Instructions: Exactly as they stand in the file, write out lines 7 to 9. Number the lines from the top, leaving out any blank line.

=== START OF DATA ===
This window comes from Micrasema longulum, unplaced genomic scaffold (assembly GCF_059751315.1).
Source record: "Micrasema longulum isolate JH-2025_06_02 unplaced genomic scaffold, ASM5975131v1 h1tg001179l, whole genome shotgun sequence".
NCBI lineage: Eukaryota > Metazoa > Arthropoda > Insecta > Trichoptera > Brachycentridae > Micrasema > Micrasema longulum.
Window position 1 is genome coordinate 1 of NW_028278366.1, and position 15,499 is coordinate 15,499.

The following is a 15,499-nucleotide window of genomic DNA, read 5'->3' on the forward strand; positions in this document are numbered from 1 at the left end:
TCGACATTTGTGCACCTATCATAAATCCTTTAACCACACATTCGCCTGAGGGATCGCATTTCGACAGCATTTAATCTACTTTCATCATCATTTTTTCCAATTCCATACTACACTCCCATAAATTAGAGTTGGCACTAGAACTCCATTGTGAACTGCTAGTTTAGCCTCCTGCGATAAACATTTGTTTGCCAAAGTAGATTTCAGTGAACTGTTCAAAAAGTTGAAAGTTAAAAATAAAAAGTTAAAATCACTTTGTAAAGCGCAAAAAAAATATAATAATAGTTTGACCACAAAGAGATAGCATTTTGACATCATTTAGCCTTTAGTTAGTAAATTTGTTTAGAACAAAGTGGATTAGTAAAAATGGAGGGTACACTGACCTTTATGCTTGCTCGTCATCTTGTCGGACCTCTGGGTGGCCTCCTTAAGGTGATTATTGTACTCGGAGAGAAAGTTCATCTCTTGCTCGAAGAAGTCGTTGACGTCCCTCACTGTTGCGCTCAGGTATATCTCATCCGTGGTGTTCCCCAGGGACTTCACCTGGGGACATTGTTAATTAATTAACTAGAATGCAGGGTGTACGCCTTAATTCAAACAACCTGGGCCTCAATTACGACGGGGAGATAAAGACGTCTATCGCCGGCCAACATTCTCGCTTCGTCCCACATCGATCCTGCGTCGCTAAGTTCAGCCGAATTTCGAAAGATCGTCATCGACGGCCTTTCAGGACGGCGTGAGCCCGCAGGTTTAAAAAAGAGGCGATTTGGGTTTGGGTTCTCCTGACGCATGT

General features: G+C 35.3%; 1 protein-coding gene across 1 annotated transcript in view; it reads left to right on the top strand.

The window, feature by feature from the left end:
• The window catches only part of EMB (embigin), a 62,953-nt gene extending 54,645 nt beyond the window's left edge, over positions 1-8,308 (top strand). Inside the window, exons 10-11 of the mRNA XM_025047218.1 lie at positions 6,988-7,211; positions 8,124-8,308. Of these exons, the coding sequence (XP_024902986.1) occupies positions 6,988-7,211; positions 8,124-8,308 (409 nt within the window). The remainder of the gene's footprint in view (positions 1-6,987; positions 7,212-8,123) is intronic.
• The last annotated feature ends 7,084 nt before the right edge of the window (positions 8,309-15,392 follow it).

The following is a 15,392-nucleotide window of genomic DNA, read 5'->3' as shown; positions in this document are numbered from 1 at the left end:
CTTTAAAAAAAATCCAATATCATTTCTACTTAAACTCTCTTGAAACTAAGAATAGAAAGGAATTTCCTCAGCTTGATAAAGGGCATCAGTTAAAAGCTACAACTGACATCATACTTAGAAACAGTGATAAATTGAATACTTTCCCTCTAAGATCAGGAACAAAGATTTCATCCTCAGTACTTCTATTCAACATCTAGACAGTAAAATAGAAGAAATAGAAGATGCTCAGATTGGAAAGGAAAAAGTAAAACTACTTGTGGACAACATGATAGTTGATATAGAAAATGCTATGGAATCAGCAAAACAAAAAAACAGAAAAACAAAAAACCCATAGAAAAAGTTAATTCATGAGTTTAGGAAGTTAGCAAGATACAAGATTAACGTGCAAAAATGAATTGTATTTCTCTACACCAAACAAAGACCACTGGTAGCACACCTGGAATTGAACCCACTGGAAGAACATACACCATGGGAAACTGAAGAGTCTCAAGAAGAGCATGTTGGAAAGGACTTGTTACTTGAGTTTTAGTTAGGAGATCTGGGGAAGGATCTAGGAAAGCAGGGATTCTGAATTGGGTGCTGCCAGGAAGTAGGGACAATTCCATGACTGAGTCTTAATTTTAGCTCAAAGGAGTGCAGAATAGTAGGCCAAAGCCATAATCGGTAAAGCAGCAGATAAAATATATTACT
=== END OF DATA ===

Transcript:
General features: G+C 35.3%; 1 protein-coding gene across 1 annotated transcript in view; it reads left to right on the top strand.

The window, feature by feature from the left end:
• The window catches only part of EMB (embigin), a 62,953-nt gene extending 54,645 nt beyond the window's left edge, over positions 1-8,308 (top strand). Inside the window, exons 10-11 of the mRNA XM_025047218.1 lie at positions 6,988-7,211; positions 8,124-8,308. Of these exons, the coding sequence (XP_024902986.1) occupies positions 6,988-7,211; positions 8,124-8,308 (409 nt within the window). The remainder of the gene's footprint in view (positions 1-6,987; positions 7,212-8,123) is intronic.